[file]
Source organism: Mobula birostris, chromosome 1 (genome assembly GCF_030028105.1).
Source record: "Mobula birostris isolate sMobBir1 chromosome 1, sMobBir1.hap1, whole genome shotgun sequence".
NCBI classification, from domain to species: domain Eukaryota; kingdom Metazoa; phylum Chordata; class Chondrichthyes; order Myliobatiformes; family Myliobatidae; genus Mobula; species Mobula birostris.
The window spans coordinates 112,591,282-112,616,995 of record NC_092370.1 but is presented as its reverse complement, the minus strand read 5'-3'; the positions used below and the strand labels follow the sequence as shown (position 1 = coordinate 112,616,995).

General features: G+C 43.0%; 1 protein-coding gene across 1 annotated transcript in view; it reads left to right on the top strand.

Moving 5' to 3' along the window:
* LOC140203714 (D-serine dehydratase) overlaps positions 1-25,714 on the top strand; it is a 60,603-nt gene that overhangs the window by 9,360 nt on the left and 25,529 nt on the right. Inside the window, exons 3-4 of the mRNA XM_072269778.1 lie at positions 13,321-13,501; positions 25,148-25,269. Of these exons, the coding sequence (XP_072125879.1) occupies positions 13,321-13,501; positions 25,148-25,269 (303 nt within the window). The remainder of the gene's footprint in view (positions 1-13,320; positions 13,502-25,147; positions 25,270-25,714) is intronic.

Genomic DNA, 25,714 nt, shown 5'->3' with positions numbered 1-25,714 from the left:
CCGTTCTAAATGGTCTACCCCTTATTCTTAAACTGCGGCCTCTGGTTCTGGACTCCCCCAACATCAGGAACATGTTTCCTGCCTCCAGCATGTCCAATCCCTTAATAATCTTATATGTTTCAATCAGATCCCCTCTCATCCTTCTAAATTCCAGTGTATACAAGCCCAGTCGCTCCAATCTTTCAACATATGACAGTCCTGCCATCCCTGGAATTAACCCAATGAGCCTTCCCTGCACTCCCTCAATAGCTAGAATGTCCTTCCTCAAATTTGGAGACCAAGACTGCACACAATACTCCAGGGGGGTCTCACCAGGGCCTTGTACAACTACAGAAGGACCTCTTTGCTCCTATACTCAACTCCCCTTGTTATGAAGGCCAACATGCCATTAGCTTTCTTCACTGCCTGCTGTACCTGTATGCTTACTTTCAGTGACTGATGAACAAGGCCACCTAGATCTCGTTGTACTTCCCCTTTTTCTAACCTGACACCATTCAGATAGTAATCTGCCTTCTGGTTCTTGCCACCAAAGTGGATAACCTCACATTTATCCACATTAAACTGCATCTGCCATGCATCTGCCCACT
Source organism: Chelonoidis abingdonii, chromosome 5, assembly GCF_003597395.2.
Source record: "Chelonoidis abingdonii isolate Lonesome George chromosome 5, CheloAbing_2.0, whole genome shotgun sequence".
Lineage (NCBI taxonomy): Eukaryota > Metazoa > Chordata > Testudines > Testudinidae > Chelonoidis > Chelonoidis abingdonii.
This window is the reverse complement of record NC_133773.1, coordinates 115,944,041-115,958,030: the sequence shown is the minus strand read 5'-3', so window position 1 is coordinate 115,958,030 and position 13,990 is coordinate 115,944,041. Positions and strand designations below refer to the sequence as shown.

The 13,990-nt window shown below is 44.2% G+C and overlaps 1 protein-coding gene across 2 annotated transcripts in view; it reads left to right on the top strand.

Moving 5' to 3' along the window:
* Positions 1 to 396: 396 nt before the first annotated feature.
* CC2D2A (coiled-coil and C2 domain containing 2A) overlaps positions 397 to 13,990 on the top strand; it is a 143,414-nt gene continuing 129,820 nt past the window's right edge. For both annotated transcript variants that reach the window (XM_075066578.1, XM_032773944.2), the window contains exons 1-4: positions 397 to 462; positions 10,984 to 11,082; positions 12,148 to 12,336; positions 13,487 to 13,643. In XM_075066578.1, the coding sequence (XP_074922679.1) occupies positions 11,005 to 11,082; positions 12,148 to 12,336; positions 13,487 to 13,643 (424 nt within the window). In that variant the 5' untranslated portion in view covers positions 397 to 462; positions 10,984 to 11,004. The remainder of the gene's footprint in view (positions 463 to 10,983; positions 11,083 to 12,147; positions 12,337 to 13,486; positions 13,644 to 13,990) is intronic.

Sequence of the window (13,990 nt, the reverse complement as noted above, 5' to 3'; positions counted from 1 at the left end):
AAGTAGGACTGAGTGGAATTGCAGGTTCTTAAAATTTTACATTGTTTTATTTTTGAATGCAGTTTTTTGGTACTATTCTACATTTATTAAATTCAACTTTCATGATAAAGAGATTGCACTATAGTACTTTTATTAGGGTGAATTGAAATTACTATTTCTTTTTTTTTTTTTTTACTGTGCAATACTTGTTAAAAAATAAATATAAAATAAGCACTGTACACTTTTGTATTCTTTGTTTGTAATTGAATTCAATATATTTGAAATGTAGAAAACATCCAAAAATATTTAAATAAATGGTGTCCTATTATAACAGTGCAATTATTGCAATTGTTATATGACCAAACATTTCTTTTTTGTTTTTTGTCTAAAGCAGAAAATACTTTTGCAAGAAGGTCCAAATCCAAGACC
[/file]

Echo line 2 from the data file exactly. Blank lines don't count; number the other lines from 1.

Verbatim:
Source record: "Mobula birostris isolate sMobBir1 chromosome 1, sMobBir1.hap1, whole genome shotgun sequence".